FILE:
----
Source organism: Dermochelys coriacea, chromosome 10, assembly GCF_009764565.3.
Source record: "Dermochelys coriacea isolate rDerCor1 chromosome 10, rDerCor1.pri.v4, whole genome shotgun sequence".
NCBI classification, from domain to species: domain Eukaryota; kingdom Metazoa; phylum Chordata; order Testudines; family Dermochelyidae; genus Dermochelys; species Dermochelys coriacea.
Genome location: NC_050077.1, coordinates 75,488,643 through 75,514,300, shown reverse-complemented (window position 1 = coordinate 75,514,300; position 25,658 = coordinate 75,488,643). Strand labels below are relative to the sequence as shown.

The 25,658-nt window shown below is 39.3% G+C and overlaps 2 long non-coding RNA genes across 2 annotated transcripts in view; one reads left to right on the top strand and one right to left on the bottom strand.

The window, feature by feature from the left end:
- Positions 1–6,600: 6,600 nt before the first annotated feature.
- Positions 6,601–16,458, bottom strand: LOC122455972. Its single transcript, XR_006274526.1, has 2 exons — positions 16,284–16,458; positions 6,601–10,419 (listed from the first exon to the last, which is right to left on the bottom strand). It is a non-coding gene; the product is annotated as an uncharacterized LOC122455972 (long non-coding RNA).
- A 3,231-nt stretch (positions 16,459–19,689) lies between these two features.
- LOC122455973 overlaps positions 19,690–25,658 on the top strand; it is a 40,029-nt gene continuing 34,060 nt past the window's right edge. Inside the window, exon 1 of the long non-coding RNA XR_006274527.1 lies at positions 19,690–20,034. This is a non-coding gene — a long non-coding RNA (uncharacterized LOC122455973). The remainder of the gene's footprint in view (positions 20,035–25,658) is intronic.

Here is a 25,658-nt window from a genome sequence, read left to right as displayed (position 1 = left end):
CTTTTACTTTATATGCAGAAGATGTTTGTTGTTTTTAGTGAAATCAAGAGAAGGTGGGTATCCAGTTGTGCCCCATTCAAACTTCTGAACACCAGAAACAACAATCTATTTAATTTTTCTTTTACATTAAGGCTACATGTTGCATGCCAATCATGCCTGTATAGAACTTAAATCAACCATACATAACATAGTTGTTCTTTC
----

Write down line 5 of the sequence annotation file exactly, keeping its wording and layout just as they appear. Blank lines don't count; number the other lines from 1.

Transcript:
The 25,658-nt window shown below is 39.3% G+C and overlaps 2 long non-coding RNA genes across 2 annotated transcripts in view; one reads left to right on the top strand and one right to left on the bottom strand.